[OPE-L:8047] Re: Re: Re: Heisenberg, Marx and the uncertainty principle

From: Rakesh Bhandari (rakeshb@stanford.edu)
Date: Mon Nov 25 2002 - 04:42:18 EST

In OPE-L 8042 Michael E argues that Marx's Newtonian conception of 
natural law undermined his ability to recognize the uncertainty 
inherent in the exchange relationship.

>But there is another reading of the sense of “economic law of motion of modern
>society” which is more pertinent to an economic science of society, and this
>reading concerns the concept of value that constitutes the 
>cornerstone of Marx’s
>entire _Critique of Political Economy_ in _Kapital_. The law of 
>labour value is
>not a law of historical development, but a quantitatively conceived 
>law that is
>said to underlie, directly or indirectly, the exchange relations of 
>in a capitalist economy, in a way precisely analogous to how the movement of a
>physical body obeys Newton’s second law of motion f = ma. This 
>quantitative law
>of value is supposed to be the fundamental principle through which 
>the movement
>of capital itself, on its various levels of abstraction right down to the
>concrete levels of the intertwining of individual capitals in reproducing a
>capitalist economy, is progressively theoretically graspable by means of
>conceptual mediation, just as the Newtonian laws of motion, with successive
>elaboration of the theory of mechanics, account for increasingly complex
>movements of natural bodies in particular circumstances resulting in 
>theories of
>hydrostatics, hydrodynamics, aerodynamics, and so on. When Marx 
>introduces this
>quantitative law of value, it is no accident that he refers 
>specifically to one
>of the laws discovered by Newton, namely, the law of gravity:
>"It requires completely developed commodity production before the scientific
>insight grows out of experience itself that the private labours which are
>performed independently of each other, but which depend all-round on 
>each other
>as naturally emerging members of the social division of labour, are 
>reduced to their socially proportional measure because, in the contingent and
>constantly fluctuating exchange relations of their products, the labour-time
>socially necessary for their production violently asserts itself as 
>a regulating
>law of nature, like the law of gravity, for instance, when a house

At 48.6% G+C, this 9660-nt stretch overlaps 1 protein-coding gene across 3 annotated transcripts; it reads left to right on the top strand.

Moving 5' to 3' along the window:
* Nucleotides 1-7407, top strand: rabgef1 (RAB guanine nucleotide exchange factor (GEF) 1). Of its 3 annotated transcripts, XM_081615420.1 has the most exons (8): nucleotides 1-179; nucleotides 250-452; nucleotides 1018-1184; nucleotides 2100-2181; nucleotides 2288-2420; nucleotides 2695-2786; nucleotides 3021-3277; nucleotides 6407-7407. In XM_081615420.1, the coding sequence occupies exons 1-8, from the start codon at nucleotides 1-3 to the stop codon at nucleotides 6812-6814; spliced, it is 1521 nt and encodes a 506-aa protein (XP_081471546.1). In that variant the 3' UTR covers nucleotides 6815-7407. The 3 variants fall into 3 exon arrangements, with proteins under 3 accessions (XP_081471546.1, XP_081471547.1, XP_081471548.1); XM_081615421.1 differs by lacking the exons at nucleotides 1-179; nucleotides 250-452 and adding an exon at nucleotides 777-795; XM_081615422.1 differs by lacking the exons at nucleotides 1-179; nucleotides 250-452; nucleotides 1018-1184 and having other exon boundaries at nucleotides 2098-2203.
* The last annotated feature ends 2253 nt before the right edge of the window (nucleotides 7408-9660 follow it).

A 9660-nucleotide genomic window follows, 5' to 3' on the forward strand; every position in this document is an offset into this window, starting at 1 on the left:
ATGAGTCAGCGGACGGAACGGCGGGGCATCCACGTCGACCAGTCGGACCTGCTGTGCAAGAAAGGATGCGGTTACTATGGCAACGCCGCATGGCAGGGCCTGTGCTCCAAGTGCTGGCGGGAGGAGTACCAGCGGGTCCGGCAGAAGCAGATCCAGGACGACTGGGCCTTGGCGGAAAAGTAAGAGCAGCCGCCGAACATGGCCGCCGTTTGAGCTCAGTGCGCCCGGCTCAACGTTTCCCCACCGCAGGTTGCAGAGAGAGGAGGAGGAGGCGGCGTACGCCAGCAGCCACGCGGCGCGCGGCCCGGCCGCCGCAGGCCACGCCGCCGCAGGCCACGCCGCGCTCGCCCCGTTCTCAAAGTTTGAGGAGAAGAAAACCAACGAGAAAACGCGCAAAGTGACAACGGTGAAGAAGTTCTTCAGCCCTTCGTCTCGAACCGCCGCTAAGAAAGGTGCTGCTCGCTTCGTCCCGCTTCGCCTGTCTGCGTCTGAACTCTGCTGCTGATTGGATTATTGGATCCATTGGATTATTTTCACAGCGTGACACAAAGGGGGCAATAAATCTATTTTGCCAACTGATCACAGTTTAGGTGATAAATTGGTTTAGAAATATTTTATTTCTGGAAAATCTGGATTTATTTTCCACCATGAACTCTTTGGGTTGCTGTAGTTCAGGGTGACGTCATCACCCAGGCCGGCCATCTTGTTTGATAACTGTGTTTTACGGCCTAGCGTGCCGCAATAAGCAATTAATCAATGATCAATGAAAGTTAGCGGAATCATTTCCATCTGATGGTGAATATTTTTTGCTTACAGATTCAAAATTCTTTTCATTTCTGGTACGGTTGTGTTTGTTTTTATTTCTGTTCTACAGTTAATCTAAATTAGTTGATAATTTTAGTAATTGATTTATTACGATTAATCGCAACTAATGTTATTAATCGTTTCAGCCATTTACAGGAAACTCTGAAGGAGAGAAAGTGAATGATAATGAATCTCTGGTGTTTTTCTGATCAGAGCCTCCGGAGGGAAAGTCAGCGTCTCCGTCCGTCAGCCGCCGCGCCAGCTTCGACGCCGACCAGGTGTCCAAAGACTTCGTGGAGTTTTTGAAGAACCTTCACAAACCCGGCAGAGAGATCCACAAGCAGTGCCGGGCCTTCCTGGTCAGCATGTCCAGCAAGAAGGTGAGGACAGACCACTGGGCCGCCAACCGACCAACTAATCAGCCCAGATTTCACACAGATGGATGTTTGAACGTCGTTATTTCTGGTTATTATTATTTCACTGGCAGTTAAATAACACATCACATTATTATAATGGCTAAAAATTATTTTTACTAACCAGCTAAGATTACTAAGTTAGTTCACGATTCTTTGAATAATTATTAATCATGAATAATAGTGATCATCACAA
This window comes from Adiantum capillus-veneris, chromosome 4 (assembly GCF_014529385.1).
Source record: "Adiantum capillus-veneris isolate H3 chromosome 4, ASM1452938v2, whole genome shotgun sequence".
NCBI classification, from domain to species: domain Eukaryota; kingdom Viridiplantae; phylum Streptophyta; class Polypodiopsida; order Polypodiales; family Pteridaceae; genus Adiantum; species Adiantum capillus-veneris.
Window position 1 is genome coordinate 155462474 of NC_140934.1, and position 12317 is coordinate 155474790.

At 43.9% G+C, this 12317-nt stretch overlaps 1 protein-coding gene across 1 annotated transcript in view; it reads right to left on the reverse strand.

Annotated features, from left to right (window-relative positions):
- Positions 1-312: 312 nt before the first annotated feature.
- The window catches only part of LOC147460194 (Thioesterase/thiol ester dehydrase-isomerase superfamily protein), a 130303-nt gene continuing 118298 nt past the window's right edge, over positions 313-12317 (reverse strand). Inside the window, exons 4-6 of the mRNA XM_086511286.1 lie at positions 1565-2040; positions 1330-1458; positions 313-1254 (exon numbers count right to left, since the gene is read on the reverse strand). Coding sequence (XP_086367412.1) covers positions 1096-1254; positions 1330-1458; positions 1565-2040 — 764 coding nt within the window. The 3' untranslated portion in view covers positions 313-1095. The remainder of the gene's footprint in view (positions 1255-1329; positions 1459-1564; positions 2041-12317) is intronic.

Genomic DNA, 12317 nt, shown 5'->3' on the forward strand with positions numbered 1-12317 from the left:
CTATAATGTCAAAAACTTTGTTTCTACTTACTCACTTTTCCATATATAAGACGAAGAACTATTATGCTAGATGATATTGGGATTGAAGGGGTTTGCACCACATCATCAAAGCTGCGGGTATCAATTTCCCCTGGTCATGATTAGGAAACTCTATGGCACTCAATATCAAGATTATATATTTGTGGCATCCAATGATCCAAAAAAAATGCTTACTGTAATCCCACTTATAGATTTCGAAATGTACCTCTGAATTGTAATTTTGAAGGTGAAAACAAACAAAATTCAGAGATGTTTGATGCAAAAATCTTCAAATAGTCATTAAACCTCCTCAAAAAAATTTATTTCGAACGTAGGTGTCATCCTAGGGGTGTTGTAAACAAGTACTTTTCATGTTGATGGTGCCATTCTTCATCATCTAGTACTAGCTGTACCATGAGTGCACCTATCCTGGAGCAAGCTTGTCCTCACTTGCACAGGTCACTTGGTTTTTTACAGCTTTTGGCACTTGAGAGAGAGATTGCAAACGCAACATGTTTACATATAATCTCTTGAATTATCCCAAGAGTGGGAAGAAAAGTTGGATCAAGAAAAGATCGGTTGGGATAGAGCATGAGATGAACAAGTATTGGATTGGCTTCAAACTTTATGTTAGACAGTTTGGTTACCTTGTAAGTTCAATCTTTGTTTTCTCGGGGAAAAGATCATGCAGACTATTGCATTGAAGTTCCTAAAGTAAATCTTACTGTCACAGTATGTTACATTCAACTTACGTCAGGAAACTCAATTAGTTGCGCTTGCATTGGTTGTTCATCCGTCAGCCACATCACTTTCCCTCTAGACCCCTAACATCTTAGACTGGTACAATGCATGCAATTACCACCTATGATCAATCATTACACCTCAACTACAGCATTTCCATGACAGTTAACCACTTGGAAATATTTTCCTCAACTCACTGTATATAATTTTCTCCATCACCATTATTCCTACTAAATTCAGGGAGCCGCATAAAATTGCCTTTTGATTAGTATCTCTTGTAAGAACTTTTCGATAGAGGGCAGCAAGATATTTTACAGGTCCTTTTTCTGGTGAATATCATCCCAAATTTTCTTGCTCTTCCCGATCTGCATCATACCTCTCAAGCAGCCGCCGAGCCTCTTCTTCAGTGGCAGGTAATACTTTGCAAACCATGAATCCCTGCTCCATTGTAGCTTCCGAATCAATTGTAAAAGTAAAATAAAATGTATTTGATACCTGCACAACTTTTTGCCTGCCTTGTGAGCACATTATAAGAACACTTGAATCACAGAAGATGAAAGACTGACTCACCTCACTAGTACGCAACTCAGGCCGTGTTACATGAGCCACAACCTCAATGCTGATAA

>tumbles down
>over your head. The determination of the magnitude of value by labour-time is
>therefore a secret hidden beneath the phenomenal movements of the relative
>values of commodities. " (MEW23:89)

Isn't the law of value as a regulating law of nature conceived here 
in inherently statistical or probabilistic terms which in fact allow 
for uncertainty at the level of individual exchanges? Is Marx's 
metaphor of a law of nature Newtonian as the Marxian law of value 
applies to the whole of commodities, not to each particle or physical 
body?  With Marx's recognition of constant fluctuation and phenomenal 
movements, isn't there a better analogy in the laws of gases than in 
Newtonian laws (as I think Austro Marxist Max Adler argued)? As Marx 
wrote, hadn't there been important developments in the metaphor of a 
natural law since the 16th century during which the consolidation of 
absolutism may have inspired a conception of natural law by which 
each subject is strictly regulated?  Allin and Paul C have often 
referred to a probabilistic conception of the law of value by Farjoun 
and Machover.

For later discussion, I just want to note that I have read that the 
possible connections between Dilthey's verstehen method with its 
rejection of the ability of the social scientist to stand critically 
outside "an all embracing cultural system"  and fascist political 
ideology are explored by David E Cooper in terms of holism in 
Verstehen and Human Understanding, ed Anthony O Hear and by H.Hodges 
in terms of vitalism in the Parkinson volume on Lukacs.  Paul Mattick 
Jr's book on Social Knowledge which is focused on Weber and Winch 
rather than Dilthey is also important in this regard. The rejection 
of scientism or the role of the impassive spectator in the study of 
society and human affairs raises its own problems.

Yours, Rakesh

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